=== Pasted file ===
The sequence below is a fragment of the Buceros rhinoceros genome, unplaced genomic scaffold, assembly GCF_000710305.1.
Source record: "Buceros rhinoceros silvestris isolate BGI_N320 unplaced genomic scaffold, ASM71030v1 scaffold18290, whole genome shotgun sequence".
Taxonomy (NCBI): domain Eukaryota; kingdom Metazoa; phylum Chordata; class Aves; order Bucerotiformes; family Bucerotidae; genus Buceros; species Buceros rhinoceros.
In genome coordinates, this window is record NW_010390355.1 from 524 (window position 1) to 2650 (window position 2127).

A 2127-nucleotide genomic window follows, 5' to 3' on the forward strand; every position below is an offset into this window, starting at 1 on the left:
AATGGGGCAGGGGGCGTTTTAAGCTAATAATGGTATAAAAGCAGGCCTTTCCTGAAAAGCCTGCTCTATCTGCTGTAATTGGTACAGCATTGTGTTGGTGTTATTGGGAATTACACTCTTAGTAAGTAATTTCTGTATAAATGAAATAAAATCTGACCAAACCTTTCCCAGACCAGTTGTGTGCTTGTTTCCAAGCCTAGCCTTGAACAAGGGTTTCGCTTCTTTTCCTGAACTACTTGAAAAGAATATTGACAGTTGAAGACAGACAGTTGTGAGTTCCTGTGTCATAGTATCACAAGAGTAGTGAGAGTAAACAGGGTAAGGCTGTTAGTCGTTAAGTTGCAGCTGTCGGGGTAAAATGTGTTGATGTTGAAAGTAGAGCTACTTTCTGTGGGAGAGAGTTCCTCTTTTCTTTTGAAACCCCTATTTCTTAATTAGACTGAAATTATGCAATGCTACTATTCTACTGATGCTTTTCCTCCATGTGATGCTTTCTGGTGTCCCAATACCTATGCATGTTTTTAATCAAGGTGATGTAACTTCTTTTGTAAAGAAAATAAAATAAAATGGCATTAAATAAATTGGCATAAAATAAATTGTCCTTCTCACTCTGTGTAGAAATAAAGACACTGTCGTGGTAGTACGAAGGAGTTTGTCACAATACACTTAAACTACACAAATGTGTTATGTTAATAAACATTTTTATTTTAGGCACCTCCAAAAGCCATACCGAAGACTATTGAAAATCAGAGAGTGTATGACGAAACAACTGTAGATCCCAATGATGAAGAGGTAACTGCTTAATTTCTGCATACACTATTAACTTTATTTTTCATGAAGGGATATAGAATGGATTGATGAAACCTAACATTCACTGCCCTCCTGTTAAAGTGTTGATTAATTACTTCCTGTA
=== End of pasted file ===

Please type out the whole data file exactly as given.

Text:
The sequence below is a fragment of the Buceros rhinoceros genome, unplaced genomic scaffold, assembly GCF_000710305.1.
Source record: "Buceros rhinoceros silvestris isolate BGI_N320 unplaced genomic scaffold, ASM71030v1 scaffold18290, whole genome shotgun sequence".
Taxonomy (NCBI): domain Eukaryota; kingdom Metazoa; phylum Chordata; class Aves; order Bucerotiformes; family Bucerotidae; genus Buceros; species Buceros rhinoceros.
In genome coordinates, this window is record NW_010390355.1 from 524 (window position 1) to 2650 (window position 2127).

A 2127-nucleotide genomic window follows, 5' to 3' on the forward strand; every position below is an offset into this window, starting at 1 on the left:
AATGGGGCAGGGGGCGTTTTAAGCTAATAATGGTATAAAAGCAGGCCTTTCCTGAAAAGCCTGCTCTATCTGCTGTAATTGGTACAGCATTGTGTTGGTGTTATTGGGAATTACACTCTTAGTAAGTAATTTCTGTATAAATGAAATAAAATCTGACCAAACCTTTCCCAGACCAGTTGTGTGCTTGTTTCCAAGCCTAGCCTTGAACAAGGGTTTCGCTTCTTTTCCTGAACTACTTGAAAAGAATATTGACAGTTGAAGACAGACAGTTGTGAGTTCCTGTGTCATAGTATCACAAGAGTAGTGAGAGTAAACAGGGTAAGGCTGTTAGTCGTTAAGTTGCAGCTGTCGGGGTAAAATGTGTTGATGTTGAAAGTAGAGCTACTTTCTGTGGGAGAGAGTTCCTCTTTTCTTTTGAAACCCCTATTTCTTAATTAGACTGAAATTATGCAATGCTACTATTCTACTGATGCTTTTCCTCCATGTGATGCTTTCTGGTGTCCCAATACCTATGCATGTTTTTAATCAAGGTGATGTAACTTCTTTTGTAAAGAAAATAAAATAAAATGGCATTAAATAAATTGGCATAAAATAAATTGTCCTTCTCACTCTGTGTAGAAATAAAGACACTGTCGTGGTAGTACGAAGGAGTTTGTCACAATACACTTAAACTACACAAATGTGTTATGTTAATAAACATTTTTATTTTAGGCACCTCCAAAAGCCATACCGAAGACTATTGAAAATCAGAGAGTGTATGACGAAACAACTGTAGATCCCAATGATGAAGAGGTAACTGCTTAATTTCTGCATACACTATTAACTTTATTTTTCATGAAGGGATATAGAATGGATTGATGAAACCTAACATTCACTGCCCTCCTGTTAAAGTGTTGATTAATTACTTCCTGTA